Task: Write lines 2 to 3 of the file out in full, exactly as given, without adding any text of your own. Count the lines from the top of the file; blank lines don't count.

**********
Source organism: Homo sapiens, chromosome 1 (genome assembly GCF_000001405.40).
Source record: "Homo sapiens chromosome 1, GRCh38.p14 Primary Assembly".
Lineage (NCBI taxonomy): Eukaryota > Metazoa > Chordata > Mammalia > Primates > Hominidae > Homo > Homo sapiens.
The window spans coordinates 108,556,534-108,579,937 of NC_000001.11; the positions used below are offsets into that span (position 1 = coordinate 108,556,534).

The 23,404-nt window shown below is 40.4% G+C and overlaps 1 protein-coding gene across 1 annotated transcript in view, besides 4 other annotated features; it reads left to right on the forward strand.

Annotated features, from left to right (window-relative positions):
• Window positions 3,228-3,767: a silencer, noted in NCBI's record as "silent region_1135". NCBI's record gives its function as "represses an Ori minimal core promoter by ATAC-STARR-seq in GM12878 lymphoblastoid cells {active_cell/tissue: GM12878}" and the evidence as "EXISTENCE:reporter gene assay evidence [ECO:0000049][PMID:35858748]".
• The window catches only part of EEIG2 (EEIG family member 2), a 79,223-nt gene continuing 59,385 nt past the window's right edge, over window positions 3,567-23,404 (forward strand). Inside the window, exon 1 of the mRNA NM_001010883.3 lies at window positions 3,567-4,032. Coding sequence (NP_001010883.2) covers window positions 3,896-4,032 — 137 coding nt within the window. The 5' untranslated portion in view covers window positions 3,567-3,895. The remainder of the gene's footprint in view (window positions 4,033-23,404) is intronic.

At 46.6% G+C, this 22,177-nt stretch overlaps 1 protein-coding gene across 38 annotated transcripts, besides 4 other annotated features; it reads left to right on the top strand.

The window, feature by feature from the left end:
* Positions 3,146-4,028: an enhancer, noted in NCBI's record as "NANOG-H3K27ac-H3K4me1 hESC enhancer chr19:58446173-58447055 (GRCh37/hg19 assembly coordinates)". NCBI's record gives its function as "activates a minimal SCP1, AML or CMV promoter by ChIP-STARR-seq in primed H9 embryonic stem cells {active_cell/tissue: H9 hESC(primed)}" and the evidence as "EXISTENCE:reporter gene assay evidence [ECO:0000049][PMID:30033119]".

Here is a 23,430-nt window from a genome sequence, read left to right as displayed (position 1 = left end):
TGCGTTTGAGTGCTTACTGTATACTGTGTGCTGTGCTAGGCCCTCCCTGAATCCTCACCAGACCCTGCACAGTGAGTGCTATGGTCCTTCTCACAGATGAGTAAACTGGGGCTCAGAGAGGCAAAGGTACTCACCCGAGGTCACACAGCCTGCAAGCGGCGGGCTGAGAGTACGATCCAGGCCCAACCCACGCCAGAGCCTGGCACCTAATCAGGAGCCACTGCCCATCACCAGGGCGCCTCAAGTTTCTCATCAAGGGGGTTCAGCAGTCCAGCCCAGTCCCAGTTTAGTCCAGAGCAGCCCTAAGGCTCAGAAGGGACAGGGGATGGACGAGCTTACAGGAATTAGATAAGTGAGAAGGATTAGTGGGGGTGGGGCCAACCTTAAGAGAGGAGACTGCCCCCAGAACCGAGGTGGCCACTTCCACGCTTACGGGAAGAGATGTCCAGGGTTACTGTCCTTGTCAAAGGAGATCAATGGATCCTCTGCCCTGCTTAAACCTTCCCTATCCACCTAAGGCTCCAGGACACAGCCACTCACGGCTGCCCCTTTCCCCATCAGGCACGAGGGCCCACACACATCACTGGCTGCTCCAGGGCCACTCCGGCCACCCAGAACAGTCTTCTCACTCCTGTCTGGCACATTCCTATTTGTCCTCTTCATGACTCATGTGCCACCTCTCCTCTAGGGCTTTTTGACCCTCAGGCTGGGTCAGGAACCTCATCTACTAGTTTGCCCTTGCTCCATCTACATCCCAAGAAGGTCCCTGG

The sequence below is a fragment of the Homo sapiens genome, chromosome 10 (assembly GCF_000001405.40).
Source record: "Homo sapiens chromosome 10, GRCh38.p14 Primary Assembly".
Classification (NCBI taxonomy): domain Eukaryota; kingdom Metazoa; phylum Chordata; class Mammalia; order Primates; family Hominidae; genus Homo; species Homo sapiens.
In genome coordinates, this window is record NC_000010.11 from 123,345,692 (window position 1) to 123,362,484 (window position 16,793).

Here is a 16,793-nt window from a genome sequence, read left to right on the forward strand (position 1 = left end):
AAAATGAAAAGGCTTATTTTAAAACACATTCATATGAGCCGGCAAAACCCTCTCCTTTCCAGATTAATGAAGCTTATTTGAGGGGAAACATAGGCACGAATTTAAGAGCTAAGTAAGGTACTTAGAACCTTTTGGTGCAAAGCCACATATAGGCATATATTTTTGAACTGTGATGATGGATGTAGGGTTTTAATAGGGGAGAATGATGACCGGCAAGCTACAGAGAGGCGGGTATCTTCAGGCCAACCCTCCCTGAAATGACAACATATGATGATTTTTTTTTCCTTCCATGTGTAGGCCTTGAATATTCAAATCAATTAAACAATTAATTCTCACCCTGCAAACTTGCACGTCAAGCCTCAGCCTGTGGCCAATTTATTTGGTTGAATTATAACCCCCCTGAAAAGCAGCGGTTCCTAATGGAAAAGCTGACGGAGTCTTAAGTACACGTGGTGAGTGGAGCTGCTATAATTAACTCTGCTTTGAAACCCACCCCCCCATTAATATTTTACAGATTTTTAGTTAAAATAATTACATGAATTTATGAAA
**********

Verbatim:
Source record: "Homo sapiens chromosome 1, GRCh38.p14 Primary Assembly".
Lineage (NCBI taxonomy): Eukaryota > Metazoa > Chordata > Mammalia > Primates > Hominidae > Homo > Homo sapiens.